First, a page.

Security Review 3 – tempus edax rerum

May 31, 2019 - Security Review
By: jale

Security Review: Review the code and find the bugs that would otherwise pass a functional code review or tests, but have serious security flaws.

Here’s a snippet of code, it compares two strings, really not much to it. This bit of code probably occurs in some variation in almost every codebase, ever. But is it secure? In most cases, yes, it’s fine, in other specific instances, it is not.

 * compares two strings
 * returns 0 if strings are equal, 1 otherwise.
 * str1 - string 1
 * str1len - length of string 1
 * str2 - string 2
 * str2len - length of string 2
int str_equal(const char const * str1, int str1len, const char const * str2, int str2len) {
    if (str1len != str2len)
        return 1;

    for (int c = 0; c < str1len; c++) {
        if (str1[c] != str2[c])
            return 1;

    return 0;

The return value of the function is not the only information that may be gleaned.


“Tempus edax rerum” translation: “Time, devourer of all things”.

The issue with this function is that is leaks information; it is vulnerable to a particular side channel attack known as a timing attack.

Say, for instance, that this function was used to compare two passwords. An attacker could use the execution time of this function to determine the valid password. Depending on the ‘correctness’ of the password, the function will take longer to return when comparing them. For each matching consecutive character at the beginning of the strings, the function will iterate further through the for loop and thus take longer to return.

As a contrived example, let’s say the password is “secret”. The function is passed str1 as the secret password, and str2 as the password to verify. We’ll come back to how to determine the password length later, but for now lets say the attacker knows the password length, and thus can bypass the initial matching length check. To execute the timing attack an attacker would first try with the password “aaaaaa” and record the execution time. The function is then called, iterating out the first character of the string and recording execution times: “baaaaa”, “caaaaa”, “daaaaa”, … When “saaaaa” is reached, something slightly different happens. The function still returns 1, indicating the strings (passwords) are not equal, but it takes slightly longer to do so. Calling the function against “aaaaaa”, “baaaaa”, etc. results in the for loop iterating once. With “saaaaa” the for loop iterates twice: once for the “s”, and again for “a”, where it returns. The result is that the function takes very slight longer to execute against “saaaaaa” than the other invalid strings, leaking information about the ‘correctness’ of the string. The next character is iterated: “saaaaa”, “sbaaaa”, “scaaaa”, and so on. Graphing the execution times reveals that “seaaaa” took very slightly longer to execute, revealing the second character. The process is then repeated for each character and eventually the function returns 0 and the correct password has been determined.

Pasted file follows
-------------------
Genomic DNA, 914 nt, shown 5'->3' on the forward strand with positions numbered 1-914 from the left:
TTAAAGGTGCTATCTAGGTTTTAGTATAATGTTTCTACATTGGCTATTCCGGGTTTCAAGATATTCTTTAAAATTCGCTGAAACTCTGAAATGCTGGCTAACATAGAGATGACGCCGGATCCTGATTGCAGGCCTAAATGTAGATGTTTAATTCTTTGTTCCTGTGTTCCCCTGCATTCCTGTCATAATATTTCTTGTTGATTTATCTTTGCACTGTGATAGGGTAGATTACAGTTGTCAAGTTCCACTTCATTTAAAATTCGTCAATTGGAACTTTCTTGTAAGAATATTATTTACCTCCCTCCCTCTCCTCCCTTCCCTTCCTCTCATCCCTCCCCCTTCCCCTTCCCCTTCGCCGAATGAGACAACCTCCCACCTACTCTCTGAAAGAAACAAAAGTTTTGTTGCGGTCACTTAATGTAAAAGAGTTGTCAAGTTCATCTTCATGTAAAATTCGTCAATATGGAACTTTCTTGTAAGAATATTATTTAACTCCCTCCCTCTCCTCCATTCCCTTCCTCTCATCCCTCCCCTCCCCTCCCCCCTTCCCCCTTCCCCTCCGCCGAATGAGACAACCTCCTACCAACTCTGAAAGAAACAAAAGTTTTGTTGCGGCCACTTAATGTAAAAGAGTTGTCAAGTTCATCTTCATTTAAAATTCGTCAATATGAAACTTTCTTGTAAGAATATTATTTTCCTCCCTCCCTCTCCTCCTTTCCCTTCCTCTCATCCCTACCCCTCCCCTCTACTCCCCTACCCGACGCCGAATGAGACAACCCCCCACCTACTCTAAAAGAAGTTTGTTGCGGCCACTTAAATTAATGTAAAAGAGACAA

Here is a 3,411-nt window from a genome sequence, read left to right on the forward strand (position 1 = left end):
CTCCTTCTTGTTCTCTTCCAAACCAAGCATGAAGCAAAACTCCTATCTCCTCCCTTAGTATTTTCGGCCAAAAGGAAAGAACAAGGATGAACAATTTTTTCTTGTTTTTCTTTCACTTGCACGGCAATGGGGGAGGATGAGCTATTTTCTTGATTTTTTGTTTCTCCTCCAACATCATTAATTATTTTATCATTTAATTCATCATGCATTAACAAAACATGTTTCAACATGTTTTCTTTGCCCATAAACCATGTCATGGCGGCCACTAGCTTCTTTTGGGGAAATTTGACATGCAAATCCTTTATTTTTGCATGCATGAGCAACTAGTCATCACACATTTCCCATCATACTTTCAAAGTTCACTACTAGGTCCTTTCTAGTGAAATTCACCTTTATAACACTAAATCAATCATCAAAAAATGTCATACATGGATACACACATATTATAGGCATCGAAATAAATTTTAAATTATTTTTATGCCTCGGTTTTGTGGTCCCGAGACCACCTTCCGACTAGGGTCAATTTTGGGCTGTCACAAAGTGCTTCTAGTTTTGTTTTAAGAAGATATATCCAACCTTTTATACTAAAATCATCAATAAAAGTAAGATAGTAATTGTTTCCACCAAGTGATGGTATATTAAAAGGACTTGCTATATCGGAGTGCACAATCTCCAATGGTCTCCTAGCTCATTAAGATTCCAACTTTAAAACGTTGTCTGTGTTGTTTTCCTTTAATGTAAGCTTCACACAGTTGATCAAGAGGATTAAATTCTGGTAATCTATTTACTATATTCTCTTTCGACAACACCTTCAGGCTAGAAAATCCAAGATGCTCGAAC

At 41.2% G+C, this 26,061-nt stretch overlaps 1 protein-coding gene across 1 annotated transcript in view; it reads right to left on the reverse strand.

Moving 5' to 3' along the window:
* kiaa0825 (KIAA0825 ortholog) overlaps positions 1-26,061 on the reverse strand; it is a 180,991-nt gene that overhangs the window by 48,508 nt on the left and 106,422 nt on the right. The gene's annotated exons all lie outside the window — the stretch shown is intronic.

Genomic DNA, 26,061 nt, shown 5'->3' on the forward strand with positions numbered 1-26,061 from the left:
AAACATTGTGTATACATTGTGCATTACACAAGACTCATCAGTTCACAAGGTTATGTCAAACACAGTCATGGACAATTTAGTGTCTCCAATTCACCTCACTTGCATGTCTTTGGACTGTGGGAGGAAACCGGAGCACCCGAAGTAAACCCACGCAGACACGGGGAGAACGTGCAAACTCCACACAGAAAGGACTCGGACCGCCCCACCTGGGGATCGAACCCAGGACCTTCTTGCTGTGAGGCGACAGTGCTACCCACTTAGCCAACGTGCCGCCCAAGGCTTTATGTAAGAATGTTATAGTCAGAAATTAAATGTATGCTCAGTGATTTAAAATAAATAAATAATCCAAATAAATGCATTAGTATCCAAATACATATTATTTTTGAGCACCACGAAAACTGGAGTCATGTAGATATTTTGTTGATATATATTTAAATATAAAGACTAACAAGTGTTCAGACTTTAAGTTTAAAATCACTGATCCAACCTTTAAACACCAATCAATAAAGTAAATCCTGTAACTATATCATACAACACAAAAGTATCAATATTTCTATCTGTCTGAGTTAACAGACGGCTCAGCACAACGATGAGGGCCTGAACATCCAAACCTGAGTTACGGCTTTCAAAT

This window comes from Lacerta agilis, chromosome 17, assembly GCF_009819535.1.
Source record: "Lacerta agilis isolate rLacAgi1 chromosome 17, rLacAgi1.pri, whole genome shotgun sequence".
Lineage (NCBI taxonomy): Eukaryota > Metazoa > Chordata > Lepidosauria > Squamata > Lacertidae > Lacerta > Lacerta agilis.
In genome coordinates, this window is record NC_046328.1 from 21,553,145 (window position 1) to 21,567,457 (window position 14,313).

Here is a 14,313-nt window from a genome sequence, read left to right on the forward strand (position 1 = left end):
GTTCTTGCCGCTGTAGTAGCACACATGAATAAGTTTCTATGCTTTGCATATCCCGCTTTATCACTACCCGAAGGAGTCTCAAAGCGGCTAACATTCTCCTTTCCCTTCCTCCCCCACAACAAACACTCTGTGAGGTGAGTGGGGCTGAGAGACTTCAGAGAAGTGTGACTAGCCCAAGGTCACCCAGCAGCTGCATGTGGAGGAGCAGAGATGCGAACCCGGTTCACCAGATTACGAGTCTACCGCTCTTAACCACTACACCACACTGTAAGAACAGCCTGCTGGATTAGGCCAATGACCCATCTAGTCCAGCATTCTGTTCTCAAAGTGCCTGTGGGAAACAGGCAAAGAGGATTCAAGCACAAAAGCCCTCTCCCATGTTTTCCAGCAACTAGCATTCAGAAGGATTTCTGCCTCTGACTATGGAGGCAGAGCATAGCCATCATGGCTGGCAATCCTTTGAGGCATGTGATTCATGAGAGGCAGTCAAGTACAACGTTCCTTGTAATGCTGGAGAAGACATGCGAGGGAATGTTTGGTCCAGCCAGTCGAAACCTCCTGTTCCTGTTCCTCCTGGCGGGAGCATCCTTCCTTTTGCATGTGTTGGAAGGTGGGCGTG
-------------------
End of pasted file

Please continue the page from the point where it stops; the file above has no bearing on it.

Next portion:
The length check at the beginning of the function may also be defeated. The timing attack may still be exploited, however first all lengths must be run against the function. “a”, “b”, “c”, …, “aa”, “ba”, “ca”, …, “aaa”, “baa”, “caa”, … and eventually “saaaaa” will take slightly longer.

Securing The Code

The ideal situation is to have the str_equal function run in constant-time ie. it’s execution time is independent of it’s inputs. However, there are alternatives, which while not perfect, are known to be suitable.

One common method is to refactor the for loop as follows:

int result = 0;
for (int c = 0; c < str1len; c++) {
    result |= str1[c] ^ str2[c];
return (result == 0);

This ensures that the entire string is iterated regardless of it’s ‘correctness’. However, this method still leaks the length of the strings.

Another is to use a cryptographic hash function to hash the strings before comparison. While the function technically would still leak timing info, it would be about the hash, rather than the plain strings. To exploit that an attacker would essentially need to be able to reverse a hash function.

Lessons Learned

The concept to understand here is that code and algorithms which may be fine – even optimal – for general computing, may not be suitable for secure practices. When writing code that deals with secure information, be cognizant of the meta-information that may be leaked.

Side-channel vulnerabilities can be tricky to catch; the very nature of them is that they are not obvious. The Java MessageDigest.isEqual() was vulnerable to a timing attack for a while. Not to mention the slew of CPU vulnerabilities like Spectre and Meltdown that have roots in side-channel attacks.

Timing attacks are statistical attacks, and signal-to-noise ratio can be a large factor in successfully exploiting one. Signal being algorithm execution time, and noise being the time variances caused but anything else. Even under ideal circumstances it will likely take hundreds, even thousands of iterations to attain statistically relevant data. CPU optimizations, CPU core count, CPU varying clock speed, process priority, data locality, and machine load are all sources of noise, all which may widely vary the execution time of the same bit of code. Attempting to exploit a timing attack over a network adds in network latency and processing, device interrupts, etc. All which make the results noisier.

Timing attacks in many instances may just not be practical, but as it’s often an easy fix at a very minimal cost of extra execution time, it’s definitely worth securing against.